SADIE – Review by Loren King

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Writer/director Megan Griffiths gives us, with Sadie, a big screen character we don’t see often enough: an American girl, barely a teen, whose childhood has been defined by a distant war. Though we never see a battle, or her soldier dad, the war in the Middle East has created a void in her young life.

The film opens with a voice over as Sadie (Sophia Mitri Schloss) writes a letter to her dad, who’s been away fighting for what must seem an eternity to Sadie. She lives in a trailer park with her mom, Rae (Melanie Lynskey), who copes with loneliness by a casual dalliance with dorky suitor Bradley (Tony Hale). When handsome stranger Cyrus (John Gallagher, Jr.) moves into the trailer next door, Rae’s spirit is renewed by his attention. Rae is loving to Sadie, and tries to explain that her dad has pretty much abandoned them, but Sadie resents the intrusions of both Bradley and, especially, Cyrus.

This promising start falters as Sadie begins to morph from annoying adolescent into the bad seed. She puts her vulnerable young friend Francis (Keith L. Williams) in jeopardy with the school bully and engages in erratic, increasingly dangerous behavior with Cyrus, who doesn’t convey any real hint of menace, even when he’s supposed to be high on painkillers.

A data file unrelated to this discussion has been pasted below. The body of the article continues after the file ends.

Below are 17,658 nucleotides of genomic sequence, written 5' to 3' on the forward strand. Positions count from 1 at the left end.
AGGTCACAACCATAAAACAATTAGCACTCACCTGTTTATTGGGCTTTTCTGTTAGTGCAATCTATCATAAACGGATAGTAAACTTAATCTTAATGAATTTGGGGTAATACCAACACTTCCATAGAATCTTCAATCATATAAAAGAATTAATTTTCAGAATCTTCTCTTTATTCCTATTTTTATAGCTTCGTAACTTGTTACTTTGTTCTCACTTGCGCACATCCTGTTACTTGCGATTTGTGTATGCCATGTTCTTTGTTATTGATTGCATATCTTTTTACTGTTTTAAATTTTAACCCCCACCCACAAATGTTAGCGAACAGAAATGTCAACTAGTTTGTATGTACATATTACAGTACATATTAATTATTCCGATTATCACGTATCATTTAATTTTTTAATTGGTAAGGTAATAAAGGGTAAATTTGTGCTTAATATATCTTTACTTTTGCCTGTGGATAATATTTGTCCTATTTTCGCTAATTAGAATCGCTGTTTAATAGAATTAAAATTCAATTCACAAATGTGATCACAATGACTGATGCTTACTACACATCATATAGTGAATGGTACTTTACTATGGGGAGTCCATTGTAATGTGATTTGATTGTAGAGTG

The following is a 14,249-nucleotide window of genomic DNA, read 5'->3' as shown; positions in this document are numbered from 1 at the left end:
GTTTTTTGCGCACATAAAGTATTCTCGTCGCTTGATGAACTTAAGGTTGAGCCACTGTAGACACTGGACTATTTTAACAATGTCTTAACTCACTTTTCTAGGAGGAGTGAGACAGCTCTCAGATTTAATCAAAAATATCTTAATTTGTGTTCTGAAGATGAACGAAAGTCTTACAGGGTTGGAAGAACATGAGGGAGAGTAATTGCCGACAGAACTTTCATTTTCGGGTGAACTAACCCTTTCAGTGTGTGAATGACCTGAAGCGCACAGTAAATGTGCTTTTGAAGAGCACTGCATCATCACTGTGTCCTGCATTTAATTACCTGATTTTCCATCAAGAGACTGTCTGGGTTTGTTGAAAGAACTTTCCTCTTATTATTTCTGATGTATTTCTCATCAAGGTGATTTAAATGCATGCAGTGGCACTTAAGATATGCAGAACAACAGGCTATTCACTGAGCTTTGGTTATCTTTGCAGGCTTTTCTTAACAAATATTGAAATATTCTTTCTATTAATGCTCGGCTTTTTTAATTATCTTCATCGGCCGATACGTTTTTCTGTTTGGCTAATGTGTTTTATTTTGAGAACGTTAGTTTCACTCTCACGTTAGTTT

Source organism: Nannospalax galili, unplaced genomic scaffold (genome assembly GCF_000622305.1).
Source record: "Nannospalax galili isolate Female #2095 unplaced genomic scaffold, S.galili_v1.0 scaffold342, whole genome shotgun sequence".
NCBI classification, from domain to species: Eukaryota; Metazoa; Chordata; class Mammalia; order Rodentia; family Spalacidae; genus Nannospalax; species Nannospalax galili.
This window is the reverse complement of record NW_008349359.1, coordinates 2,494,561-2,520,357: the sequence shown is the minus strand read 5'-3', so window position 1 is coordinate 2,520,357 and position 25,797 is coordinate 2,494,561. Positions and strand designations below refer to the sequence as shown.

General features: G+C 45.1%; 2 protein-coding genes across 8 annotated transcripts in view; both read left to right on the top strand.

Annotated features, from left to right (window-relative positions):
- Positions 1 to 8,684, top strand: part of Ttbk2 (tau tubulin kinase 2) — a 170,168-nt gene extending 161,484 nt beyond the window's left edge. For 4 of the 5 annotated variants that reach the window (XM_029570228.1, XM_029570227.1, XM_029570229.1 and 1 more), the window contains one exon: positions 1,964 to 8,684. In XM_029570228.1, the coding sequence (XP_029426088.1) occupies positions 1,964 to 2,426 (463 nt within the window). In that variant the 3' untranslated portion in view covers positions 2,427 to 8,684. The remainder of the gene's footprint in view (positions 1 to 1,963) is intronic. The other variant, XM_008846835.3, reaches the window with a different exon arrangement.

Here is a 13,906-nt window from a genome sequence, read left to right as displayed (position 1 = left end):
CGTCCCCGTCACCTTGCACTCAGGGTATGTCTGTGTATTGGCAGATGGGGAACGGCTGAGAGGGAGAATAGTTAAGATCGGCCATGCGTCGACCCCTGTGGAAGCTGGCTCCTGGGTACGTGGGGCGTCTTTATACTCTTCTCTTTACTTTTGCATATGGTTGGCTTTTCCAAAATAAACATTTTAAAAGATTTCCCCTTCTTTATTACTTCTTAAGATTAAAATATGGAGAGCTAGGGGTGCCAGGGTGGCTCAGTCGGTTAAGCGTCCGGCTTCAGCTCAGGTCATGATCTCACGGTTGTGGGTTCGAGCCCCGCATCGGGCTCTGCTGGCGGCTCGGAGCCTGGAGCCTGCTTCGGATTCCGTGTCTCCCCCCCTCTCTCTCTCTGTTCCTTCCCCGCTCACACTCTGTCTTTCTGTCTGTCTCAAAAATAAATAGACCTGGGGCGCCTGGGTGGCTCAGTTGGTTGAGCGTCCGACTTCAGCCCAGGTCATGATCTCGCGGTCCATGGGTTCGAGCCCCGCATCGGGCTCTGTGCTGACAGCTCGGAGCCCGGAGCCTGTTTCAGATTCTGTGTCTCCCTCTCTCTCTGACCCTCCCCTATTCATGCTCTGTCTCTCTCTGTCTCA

It’s refreshing that Rae’s best friend since childhood, Carla, is played by Danielle Brooks (“Orange is the New Black”) but Carla’s casual betrayal strains credulity. There’s are things to like in the film — the trailer park setting; Lynskey and Schloss’s performances — but as a portrait of adolescent angst, “Sadie” doesn’t offer any new insights. Still, I’m eager to see what Griffiths does next.

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Loren King

Loren King's features and film reviews appear regularly in the Boston Globe, Boston Spirit magazine and the Provincetown Banner. She writes Scene Here, a localfilm column, in the Boston Sunday Globe. A member of the Boston Society of Film Critics since 2002, she served as its president for five years.